He added, “The Miata is the definitive example of why it can be more fun to drive a slow car fast than a fast car slow. Behind the wheel, the Miata is like an extension of my hands — I can explore its limits and not be at speeds that will get me thrown in jail.”

Abuelsamid covers electric, autonomous, and connected cars, and he road-tests the latest models. To unwind, however, he goes old school, putting the top down and driving to nowhere in particular for a couple of hours.

Stephanie Brinley, principal analyst for the Americas in IHS Markit’s automotive division, is on her second Miata in Troy, Michigan. To tackle Michigan winters, she throws snow tires on — even putting the top down sometimes if the sun is out.

“My first Miata was a 1998 I bought gently used with only 1,500 miles (2,414km) on the odometer,” Brinley said. “I was replacing an Acura Integra GS-R, which is a pretty sporty car, and I wanted something that would be just as much fun but still in a reasonable price range. After 15 years, I got tired of having to take the Miata’s hardtop on and off every year, and bought a 2012 NC with the power retractable hardtop.”

“It remains the best bang for your buck,” she added. “The new Corvette is a wonderful machine, but it’s bigger and more expensive and not as good as the Miata to use as an everyday car. I always smile when I drive my Miata, even after owning it for years. It’s such a well-balanced little thing.”

(Photo: NYTimes)

Chris Nelson, a former senior editor at Automobile Magazine who now edits Drool (for dog owners) and Iron & Air (about motorcycles), is an ex-Miata owner. But he made sure his separation from Gracie, the silver 1991 car he inherited from his father, was as dramatic as possible.

“It was a nice car, with the speakers in the headrests that let me listen to books on tape, and I drove it for 15 years,” said Nelson, who lives in Long Beach, California. “I loved that car, but I was doing a lot with motorcycles, and I needed a truck.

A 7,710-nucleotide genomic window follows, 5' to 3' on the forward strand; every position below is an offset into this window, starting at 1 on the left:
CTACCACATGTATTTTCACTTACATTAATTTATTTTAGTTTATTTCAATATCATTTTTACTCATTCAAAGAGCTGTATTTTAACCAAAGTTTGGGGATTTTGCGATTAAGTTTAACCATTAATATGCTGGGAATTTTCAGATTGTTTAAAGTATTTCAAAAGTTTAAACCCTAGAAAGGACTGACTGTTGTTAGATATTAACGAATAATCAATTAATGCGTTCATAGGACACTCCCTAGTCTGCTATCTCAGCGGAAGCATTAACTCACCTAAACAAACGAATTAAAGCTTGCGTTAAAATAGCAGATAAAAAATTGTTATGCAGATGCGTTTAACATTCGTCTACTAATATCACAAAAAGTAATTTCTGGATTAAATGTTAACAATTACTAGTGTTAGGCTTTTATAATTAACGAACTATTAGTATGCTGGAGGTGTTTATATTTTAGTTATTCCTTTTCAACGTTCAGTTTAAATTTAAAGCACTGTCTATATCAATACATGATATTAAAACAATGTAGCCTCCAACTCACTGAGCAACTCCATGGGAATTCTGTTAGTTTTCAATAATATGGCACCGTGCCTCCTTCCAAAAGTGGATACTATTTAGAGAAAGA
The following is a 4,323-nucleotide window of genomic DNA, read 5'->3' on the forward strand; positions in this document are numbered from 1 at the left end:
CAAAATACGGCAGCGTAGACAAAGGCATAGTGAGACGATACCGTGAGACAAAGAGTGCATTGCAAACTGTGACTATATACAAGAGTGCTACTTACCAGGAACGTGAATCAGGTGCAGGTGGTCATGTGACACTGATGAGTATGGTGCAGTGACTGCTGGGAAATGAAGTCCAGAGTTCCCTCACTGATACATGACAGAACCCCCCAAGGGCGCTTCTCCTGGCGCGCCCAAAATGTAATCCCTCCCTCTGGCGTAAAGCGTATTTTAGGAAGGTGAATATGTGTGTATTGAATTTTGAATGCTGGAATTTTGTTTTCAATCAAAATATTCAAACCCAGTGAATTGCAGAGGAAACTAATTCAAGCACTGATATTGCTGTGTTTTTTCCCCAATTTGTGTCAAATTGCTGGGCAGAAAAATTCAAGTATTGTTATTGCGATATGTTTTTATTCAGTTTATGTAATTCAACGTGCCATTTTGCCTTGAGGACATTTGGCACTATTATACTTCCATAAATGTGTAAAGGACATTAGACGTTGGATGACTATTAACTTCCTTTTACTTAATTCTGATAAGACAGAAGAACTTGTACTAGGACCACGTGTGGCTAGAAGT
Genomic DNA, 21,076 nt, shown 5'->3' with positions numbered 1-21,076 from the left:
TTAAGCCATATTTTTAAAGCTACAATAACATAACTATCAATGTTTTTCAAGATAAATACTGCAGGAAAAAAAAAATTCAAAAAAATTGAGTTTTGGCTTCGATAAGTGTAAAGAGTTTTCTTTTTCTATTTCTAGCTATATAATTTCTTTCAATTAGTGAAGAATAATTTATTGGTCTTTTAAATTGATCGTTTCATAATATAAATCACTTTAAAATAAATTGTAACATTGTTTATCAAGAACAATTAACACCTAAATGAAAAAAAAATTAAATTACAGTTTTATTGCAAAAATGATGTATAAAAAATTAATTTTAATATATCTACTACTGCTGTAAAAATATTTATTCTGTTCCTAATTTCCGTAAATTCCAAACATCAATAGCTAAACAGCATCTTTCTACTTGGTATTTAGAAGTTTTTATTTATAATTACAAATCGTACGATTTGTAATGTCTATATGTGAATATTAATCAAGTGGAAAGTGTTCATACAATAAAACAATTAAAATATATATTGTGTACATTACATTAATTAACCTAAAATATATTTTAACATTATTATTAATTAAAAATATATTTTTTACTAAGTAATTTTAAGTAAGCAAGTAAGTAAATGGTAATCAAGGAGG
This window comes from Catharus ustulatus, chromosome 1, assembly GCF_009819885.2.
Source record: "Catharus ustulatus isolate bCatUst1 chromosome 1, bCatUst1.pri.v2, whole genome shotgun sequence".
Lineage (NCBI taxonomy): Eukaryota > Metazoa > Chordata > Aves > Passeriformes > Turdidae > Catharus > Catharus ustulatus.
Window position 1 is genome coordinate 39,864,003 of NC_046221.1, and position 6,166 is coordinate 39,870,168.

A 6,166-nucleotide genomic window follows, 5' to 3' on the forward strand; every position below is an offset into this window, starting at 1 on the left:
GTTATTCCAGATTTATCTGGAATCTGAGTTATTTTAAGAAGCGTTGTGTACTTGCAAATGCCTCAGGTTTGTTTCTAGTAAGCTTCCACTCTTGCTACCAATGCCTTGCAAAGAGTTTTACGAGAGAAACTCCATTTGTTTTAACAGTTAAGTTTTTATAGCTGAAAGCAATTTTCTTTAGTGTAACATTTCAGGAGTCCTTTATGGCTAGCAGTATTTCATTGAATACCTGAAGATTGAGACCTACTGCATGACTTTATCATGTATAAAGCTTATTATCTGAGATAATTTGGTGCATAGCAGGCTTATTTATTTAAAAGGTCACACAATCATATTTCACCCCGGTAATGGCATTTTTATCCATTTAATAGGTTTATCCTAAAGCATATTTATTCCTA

“After my father died, my mom was having a hard time, so when she turned 60 I took her on a 2,000-mile road trip in the Miata around California, from Hermosa Beach up through Big Sur,” he continued. “Then I pulled off the right front fender and sent it to a jewelry maker — who made a bracelet and a ring as remembrances for my mother. Then, in 2018, I found another fender and sold the car.”

Nelson said the key to the Miata “is the simplicity — cars are so complicated now.”

“The NA epitomized Japanese design, with minimal obstructions to the sightlines. In the Midwest, where I’m from, they make fun of the Miata, but they just don’t understand what makes it great.” While he was at Automobile, a half-dozen other employees owned Miatas, he said.

Despite liking the car in bone-stock form, Nelson said the ultimate iteration was a conversion sporting a small-block V-8 engine, such as a General Motors LS1. “That’s my dream car,” he said. “It’s the best to drive, and the bigger engine upsets the weight balance only a little bit.”

After attending the press introduction of the third-generation NC, Perry Stern, formerly an editor at MSN Autos and now at AutoNXT, decided he had to own a Miata.

“Ultimately,” he said, “I convinced my wife I needed something more fuel-efficient than the 2004 Ford Explorer I was driving. I found a used 2006 Miata — the first year of the NC — with only 47,000 miles (75,639km) in 2014.”

Stern, who lives in Sammamish, Washington, drives the car sparingly (it’s at 58,700 now), but — you guessed it — “it still brings a smile every time I take it out for a drive,” he said. “Even if I’m not driving it, it makes me happy to look in the garage and see it there. I expect to own it until the day I die.”